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Love Field Airport harnessing wind gusts from planes to make energy

 The JetWind Power pod at Love Field airport is a caged box with three small windmills that can power an electric vehicle using wind gusts from airplanes.
Love Field/JetWind Power
The JetWind Power pod at Love Field airport can power an electric vehicle using wind gusts from airplanes.

Love Field airport is at the forefront of a new technology that makes use of wind gusts from airplanes by converting them into energy.

The city-run airport is partnering with renewable tech startup JetWind Power Corporation to test out the program.

“It’s gratifying to see Dallas Love Field leading the aviation sector’s charge to decarbonize travel through our collaboration with JetWind Power Corporation," said Patrick Carreno, interim Director of Aviation at Love Field.

Carreno said Love Field is the only airport in the world that's testing the benefits of the technology, which supplements the airport's efforts to reduce its carbon footprint.

"Not only is this a win for the community and just to highlight what we're doing sustainably at the airport," said Isaac Ellison, interim environmental manager for the city of Dallas' airport system, "but it kind of also goes hand in hand with our efforts there."

The way the tech works is three wind turbines sit in a cage-like pod next to the control tower at the airport, explained T.O. Souryal, founder of JetWind Power.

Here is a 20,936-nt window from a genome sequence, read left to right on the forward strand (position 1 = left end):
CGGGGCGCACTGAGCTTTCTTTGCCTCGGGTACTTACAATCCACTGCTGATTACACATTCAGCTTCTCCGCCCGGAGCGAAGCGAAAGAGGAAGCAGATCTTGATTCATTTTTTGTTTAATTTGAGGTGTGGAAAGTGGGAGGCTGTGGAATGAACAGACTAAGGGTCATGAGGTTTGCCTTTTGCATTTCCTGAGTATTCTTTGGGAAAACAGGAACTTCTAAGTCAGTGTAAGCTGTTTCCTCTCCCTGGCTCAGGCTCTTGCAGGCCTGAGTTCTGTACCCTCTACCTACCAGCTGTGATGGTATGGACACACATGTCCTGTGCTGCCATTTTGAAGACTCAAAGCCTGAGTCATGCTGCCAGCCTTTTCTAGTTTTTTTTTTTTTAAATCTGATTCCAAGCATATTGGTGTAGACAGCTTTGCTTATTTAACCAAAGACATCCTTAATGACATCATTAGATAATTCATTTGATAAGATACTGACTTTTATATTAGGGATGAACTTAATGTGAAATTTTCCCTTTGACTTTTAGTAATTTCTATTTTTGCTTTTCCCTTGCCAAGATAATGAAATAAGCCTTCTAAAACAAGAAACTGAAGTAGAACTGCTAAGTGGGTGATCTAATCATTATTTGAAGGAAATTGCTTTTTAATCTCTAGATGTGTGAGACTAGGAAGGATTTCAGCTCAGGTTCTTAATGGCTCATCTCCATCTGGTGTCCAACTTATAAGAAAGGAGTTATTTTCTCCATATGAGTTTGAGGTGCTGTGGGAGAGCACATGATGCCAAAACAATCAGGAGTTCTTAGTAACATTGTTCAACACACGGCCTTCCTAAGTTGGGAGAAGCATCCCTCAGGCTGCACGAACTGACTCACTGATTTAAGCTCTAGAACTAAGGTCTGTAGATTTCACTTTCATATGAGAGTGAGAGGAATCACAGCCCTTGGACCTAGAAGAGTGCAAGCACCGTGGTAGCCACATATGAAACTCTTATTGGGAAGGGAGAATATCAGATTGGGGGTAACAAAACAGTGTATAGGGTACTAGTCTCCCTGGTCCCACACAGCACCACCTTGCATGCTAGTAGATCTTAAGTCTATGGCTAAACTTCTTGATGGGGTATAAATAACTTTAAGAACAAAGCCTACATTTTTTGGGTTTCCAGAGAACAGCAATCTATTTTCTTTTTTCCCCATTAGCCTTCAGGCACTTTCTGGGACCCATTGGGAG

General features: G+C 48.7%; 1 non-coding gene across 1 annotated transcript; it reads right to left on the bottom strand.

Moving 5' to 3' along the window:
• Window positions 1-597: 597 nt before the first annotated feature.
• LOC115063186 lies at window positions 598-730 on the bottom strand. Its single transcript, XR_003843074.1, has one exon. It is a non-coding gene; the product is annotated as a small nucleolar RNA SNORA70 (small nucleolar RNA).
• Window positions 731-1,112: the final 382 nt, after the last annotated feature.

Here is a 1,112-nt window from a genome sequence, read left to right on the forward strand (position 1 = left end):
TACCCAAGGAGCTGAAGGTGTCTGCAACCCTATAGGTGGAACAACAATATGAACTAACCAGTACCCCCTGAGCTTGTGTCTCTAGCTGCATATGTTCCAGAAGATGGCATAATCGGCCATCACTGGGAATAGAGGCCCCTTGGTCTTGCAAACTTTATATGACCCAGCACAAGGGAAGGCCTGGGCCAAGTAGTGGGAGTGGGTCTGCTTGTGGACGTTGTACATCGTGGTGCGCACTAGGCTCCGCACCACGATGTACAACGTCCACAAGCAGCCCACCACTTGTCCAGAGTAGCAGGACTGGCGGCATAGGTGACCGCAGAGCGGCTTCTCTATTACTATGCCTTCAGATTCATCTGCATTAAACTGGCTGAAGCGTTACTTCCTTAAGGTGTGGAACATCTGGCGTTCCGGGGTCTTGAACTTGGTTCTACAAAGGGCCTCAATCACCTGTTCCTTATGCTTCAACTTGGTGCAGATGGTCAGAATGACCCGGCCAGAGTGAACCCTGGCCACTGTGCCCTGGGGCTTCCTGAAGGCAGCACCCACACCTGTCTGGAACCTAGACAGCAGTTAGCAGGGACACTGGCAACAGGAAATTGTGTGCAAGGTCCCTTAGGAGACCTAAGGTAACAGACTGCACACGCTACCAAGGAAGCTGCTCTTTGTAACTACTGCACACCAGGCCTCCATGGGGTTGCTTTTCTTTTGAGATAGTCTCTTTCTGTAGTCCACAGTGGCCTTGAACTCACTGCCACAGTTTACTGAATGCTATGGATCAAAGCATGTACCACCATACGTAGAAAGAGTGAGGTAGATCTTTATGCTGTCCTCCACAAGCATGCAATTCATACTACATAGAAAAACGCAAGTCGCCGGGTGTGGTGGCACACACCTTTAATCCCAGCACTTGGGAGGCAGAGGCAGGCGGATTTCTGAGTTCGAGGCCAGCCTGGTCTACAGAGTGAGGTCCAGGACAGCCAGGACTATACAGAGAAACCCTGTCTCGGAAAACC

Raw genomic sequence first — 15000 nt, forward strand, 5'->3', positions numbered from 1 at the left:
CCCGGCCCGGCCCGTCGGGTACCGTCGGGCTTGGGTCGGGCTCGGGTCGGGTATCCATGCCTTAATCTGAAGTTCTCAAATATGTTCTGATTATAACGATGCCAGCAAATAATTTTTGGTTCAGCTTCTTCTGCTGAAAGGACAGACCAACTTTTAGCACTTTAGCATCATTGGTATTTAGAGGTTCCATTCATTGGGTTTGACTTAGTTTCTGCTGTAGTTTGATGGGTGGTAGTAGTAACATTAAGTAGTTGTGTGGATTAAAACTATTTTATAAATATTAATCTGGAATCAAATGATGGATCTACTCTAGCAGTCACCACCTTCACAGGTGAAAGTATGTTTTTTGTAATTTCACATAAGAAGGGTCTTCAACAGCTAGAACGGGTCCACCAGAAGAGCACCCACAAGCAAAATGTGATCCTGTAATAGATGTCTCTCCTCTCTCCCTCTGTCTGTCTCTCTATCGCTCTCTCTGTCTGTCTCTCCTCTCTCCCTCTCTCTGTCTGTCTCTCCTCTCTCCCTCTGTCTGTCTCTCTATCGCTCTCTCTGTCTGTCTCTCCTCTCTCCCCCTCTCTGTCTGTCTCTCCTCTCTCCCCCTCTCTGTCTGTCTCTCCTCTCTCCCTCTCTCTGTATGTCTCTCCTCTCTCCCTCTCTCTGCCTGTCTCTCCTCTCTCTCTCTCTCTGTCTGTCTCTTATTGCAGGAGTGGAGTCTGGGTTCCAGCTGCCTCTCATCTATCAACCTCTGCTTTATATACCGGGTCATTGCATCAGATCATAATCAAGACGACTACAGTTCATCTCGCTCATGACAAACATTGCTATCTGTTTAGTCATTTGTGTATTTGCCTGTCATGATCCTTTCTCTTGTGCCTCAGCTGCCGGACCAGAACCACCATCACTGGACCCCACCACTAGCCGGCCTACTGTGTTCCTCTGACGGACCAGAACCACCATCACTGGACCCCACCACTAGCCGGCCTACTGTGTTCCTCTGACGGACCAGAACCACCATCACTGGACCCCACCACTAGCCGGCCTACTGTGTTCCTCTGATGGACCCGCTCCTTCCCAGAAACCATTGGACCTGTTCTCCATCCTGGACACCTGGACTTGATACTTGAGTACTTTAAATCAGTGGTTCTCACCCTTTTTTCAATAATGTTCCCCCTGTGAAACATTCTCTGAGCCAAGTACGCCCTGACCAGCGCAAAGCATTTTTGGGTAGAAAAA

"The aircraft creates wind, the pod is strategically located and within the pod are three wind turbines, and turbines generate electricity, which is stored in a battery trailer that is safely away from the pod," Souryal said.

He said a fully charged battery can power one electric car — and the airport's air traffic controllers have been making good use of that. People with electric vehicles can charge their cars with the energy generated by the pod.

So far the tech is still in its early prototype phase, but the airport said in a news release that it's seeing positive results since the current program began a few months ago. Souryal said the purpose of the test program is to see how the pod holds up to to weather conditions like hail and rain.

"The point is, we need to get more efficient and we need to see exactly how it's going to respond to the elements for long term use," he said.

Souryal said once its past the prototype phase, his goal is to bring the technology to other airports.

"I'm hoping that in the future as our turbines become more efficient and as we are able to capture a little bit more electricity that this this concept could be adopted in every airport and the world," Souryal said.

Got a tip? Email Pablo Arauz Peña at

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Pablo Arauz Peña is the Growth and Infrastructure Reporter for KERA News.